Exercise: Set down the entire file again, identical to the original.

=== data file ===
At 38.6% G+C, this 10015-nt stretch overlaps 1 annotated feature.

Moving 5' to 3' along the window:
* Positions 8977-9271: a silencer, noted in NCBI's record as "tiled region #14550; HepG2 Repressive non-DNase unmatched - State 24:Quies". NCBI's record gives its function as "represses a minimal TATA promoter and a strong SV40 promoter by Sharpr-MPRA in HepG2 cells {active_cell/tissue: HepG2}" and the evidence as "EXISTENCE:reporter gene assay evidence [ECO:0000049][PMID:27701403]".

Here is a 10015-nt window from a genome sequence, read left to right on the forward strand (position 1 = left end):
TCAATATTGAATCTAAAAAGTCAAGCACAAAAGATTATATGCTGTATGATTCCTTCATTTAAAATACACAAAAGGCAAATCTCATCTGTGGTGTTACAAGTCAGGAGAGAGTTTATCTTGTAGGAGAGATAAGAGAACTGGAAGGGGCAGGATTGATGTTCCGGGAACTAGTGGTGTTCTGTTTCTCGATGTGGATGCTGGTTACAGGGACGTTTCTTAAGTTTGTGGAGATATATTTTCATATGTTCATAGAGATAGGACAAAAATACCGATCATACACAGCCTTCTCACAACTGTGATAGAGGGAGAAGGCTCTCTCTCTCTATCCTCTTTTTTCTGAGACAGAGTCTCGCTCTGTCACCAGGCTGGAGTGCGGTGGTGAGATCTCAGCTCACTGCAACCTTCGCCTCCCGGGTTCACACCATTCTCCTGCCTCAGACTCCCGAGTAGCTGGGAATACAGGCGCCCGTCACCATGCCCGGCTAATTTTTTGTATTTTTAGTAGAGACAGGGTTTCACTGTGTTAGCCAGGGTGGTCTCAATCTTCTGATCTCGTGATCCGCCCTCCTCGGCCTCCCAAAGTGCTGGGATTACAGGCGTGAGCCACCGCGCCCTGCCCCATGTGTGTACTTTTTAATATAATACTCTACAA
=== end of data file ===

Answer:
At 38.6% G+C, this 10015-nt stretch overlaps 1 annotated feature.

Moving 5' to 3' along the window:
* Positions 8977-9271: a silencer, noted in NCBI's record as "tiled region #14550; HepG2 Repressive non-DNase unmatched - State 24:Quies". NCBI's record gives its function as "represses a minimal TATA promoter and a strong SV40 promoter by Sharpr-MPRA in HepG2 cells {active_cell/tissue: HepG2}" and the evidence as "EXISTENCE:reporter gene assay evidence [ECO:0000049][PMID:27701403]".

Here is a 10015-nt window from a genome sequence, read left to right on the forward strand (position 1 = left end):
TCAATATTGAATCTAAAAAGTCAAGCACAAAAGATTATATGCTGTATGATTCCTTCATTTAAAATACACAAAAGGCAAATCTCATCTGTGGTGTTACAAGTCAGGAGAGAGTTTATCTTGTAGGAGAGATAAGAGAACTGGAAGGGGCAGGATTGATGTTCCGGGAACTAGTGGTGTTCTGTTTCTCGATGTGGATGCTGGTTACAGGGACGTTTCTTAAGTTTGTGGAGATATATTTTCATATGTTCATAGAGATAGGACAAAAATACCGATCATACACAGCCTTCTCACAACTGTGATAGAGGGAGAAGGCTCTCTCTCTCTATCCTCTTTTTTCTGAGACAGAGTCTCGCTCTGTCACCAGGCTGGAGTGCGGTGGTGAGATCTCAGCTCACTGCAACCTTCGCCTCCCGGGTTCACACCATTCTCCTGCCTCAGACTCCCGAGTAGCTGGGAATACAGGCGCCCGTCACCATGCCCGGCTAATTTTTTGTATTTTTAGTAGAGACAGGGTTTCACTGTGTTAGCCAGGGTGGTCTCAATCTTCTGATCTCGTGATCCGCCCTCCTCGGCCTCCCAAAGTGCTGGGATTACAGGCGTGAGCCACCGCGCCCTGCCCCATGTGTGTACTTTTTAATATAATACTCTACAA